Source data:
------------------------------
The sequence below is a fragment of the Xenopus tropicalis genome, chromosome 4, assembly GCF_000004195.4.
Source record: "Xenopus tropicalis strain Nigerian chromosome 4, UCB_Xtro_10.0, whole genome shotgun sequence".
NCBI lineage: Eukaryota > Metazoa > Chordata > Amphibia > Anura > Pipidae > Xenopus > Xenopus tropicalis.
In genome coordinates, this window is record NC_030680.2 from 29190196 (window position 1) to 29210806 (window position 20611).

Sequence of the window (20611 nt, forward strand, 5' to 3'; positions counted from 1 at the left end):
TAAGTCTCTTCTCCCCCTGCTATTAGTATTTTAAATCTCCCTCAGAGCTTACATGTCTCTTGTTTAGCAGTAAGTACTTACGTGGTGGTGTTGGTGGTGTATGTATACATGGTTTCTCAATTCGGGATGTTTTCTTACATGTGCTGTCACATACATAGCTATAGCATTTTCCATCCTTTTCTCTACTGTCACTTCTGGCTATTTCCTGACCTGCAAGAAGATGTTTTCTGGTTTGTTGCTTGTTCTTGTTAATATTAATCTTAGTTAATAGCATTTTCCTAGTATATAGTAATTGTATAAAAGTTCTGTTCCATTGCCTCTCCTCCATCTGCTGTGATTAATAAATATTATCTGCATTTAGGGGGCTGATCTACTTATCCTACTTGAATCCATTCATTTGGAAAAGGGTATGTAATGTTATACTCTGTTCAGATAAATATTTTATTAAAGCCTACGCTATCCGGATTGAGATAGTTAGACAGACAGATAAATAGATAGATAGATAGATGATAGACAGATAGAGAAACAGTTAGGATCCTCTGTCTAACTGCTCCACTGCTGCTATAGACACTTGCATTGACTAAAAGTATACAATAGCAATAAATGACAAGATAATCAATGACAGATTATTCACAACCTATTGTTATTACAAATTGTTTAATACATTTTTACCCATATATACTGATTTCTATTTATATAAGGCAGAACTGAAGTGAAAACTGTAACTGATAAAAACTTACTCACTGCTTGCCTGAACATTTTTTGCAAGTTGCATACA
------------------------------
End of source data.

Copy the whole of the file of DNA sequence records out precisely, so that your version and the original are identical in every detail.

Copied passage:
The sequence below is a fragment of the Xenopus tropicalis genome, chromosome 4, assembly GCF_000004195.4.
Source record: "Xenopus tropicalis strain Nigerian chromosome 4, UCB_Xtro_10.0, whole genome shotgun sequence".
NCBI lineage: Eukaryota > Metazoa > Chordata > Amphibia > Anura > Pipidae > Xenopus > Xenopus tropicalis.
In genome coordinates, this window is record NC_030680.2 from 29190196 (window position 1) to 29210806 (window position 20611).

Sequence of the window (20611 nt, forward strand, 5' to 3'; positions counted from 1 at the left end):
TAAGTCTCTTCTCCCCCTGCTATTAGTATTTTAAATCTCCCTCAGAGCTTACATGTCTCTTGTTTAGCAGTAAGTACTTACGTGGTGGTGTTGGTGGTGTATGTATACATGGTTTCTCAATTCGGGATGTTTTCTTACATGTGCTGTCACATACATAGCTATAGCATTTTCCATCCTTTTCTCTACTGTCACTTCTGGCTATTTCCTGACCTGCAAGAAGATGTTTTCTGGTTTGTTGCTTGTTCTTGTTAATATTAATCTTAGTTAATAGCATTTTCCTAGTATATAGTAATTGTATAAAAGTTCTGTTCCATTGCCTCTCCTCCATCTGCTGTGATTAATAAATATTATCTGCATTTAGGGGGCTGATCTACTTATCCTACTTGAATCCATTCATTTGGAAAAGGGTATGTAATGTTATACTCTGTTCAGATAAATATTTTATTAAAGCCTACGCTATCCGGATTGAGATAGTTAGACAGACAGATAAATAGATAGATAGATAGATGATAGACAGATAGAGAAACAGTTAGGATCCTCTGTCTAACTGCTCCACTGCTGCTATAGACACTTGCATTGACTAAAAGTATACAATAGCAATAAATGACAAGATAATCAATGACAGATTATTCACAACCTATTGTTATTACAAATTGTTTAATACATTTTTACCCATATATACTGATTTCTATTTATATAAGGCAGAACTGAAGTGAAAACTGTAACTGATAAAAACTTACTCACTGCTTGCCTGAACATTTTTTGCAAGTTGCATACA